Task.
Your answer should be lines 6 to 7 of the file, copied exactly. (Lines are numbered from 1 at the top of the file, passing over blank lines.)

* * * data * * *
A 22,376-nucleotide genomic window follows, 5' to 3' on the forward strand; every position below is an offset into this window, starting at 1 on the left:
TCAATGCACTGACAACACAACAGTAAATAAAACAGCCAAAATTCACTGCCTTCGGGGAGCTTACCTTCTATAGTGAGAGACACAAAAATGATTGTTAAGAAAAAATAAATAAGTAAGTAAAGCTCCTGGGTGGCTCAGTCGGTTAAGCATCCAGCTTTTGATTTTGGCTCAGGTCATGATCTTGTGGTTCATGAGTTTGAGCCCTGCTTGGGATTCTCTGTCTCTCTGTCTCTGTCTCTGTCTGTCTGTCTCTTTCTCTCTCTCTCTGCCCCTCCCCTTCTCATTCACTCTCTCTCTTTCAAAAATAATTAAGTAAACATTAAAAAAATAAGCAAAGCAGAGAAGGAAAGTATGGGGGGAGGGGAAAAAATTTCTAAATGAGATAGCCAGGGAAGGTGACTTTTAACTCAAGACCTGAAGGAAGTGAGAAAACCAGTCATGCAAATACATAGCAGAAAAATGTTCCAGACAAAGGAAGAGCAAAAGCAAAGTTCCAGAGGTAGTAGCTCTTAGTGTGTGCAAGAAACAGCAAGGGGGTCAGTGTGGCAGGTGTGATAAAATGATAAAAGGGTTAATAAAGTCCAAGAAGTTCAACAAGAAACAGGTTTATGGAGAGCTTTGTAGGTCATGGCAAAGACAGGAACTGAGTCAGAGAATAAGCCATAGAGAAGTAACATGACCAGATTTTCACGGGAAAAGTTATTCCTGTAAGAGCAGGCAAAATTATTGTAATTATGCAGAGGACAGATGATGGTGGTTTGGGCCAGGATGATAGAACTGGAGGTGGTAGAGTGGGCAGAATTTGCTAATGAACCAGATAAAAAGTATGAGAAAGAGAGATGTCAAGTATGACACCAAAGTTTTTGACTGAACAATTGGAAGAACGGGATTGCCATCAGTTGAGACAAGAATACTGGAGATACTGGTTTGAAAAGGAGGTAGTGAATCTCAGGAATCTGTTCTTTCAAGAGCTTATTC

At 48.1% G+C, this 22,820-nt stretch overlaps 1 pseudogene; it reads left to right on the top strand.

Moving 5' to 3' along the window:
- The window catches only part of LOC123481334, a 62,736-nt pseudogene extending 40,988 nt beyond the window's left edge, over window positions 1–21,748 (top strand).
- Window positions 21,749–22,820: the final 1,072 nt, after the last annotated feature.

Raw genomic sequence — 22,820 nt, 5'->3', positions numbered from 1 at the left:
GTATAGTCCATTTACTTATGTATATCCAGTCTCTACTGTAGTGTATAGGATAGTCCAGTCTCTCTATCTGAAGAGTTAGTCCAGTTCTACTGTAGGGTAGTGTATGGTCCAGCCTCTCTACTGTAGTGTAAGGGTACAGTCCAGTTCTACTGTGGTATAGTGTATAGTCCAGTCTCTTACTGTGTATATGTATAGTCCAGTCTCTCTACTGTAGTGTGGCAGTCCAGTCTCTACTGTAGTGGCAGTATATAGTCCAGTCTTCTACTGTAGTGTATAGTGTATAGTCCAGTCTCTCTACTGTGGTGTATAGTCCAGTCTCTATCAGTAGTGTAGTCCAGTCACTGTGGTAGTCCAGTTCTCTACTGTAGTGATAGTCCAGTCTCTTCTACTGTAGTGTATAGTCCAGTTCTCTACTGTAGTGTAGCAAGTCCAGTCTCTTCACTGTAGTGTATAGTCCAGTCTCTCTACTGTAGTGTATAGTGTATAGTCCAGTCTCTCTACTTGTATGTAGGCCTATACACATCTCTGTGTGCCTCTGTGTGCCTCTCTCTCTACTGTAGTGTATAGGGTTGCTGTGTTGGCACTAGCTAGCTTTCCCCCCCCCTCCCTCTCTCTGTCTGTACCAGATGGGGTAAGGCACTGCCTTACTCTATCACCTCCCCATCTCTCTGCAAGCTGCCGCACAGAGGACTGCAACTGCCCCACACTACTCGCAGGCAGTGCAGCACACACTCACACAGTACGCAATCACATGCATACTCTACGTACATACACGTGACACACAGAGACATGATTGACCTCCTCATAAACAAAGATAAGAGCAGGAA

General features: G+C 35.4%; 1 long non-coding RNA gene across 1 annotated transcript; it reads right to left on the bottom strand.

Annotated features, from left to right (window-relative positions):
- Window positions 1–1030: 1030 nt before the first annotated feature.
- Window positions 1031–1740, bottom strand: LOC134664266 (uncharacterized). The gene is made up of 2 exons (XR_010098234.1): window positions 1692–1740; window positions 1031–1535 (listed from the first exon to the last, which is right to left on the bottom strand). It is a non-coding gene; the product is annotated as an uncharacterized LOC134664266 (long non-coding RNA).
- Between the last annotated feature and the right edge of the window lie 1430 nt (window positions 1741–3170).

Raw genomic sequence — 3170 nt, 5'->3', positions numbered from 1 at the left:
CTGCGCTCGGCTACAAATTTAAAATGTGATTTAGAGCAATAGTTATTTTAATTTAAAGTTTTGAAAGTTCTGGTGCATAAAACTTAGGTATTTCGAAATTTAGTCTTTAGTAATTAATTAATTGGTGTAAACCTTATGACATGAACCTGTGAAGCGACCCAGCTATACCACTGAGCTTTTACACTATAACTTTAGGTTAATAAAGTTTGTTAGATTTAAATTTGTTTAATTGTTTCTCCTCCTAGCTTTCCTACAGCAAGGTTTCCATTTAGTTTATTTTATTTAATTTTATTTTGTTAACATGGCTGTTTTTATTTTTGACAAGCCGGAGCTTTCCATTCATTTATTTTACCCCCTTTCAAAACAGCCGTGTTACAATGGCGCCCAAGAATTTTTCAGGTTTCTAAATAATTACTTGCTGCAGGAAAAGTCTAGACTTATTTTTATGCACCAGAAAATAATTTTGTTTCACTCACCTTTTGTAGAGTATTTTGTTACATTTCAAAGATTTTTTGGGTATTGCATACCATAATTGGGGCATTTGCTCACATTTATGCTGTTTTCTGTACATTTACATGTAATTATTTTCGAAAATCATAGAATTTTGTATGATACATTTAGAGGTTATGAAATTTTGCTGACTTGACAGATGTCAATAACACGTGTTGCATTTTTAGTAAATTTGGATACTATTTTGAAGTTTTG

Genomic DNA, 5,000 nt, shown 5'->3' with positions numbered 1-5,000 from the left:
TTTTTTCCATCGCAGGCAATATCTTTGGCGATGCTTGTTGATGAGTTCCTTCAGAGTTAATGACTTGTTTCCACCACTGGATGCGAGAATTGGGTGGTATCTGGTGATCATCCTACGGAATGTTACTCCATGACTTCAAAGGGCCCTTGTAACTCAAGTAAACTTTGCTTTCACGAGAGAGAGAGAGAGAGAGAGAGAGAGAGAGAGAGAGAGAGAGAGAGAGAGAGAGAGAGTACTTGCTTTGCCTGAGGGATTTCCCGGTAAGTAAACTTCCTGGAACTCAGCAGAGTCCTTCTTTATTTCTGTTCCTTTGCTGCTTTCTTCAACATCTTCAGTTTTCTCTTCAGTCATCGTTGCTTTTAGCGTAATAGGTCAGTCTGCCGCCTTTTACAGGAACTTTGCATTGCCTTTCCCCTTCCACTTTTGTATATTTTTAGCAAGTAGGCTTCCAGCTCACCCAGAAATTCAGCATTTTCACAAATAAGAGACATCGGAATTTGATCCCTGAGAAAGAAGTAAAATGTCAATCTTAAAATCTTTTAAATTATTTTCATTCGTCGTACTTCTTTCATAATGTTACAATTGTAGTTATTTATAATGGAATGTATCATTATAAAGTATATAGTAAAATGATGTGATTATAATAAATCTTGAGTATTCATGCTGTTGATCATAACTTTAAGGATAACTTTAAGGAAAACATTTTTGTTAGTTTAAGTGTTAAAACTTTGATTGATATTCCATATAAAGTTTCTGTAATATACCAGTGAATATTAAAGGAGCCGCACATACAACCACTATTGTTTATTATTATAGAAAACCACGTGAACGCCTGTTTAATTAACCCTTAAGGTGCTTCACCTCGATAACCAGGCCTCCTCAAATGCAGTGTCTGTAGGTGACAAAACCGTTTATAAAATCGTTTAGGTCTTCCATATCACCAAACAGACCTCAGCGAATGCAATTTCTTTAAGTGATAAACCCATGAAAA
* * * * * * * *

- Window positions 21,749–22,820: the final 1,072 nt, after the last annotated feature.

Raw genomic sequence — 22,820 nt, 5'->3', positions numbered from 1 at the left: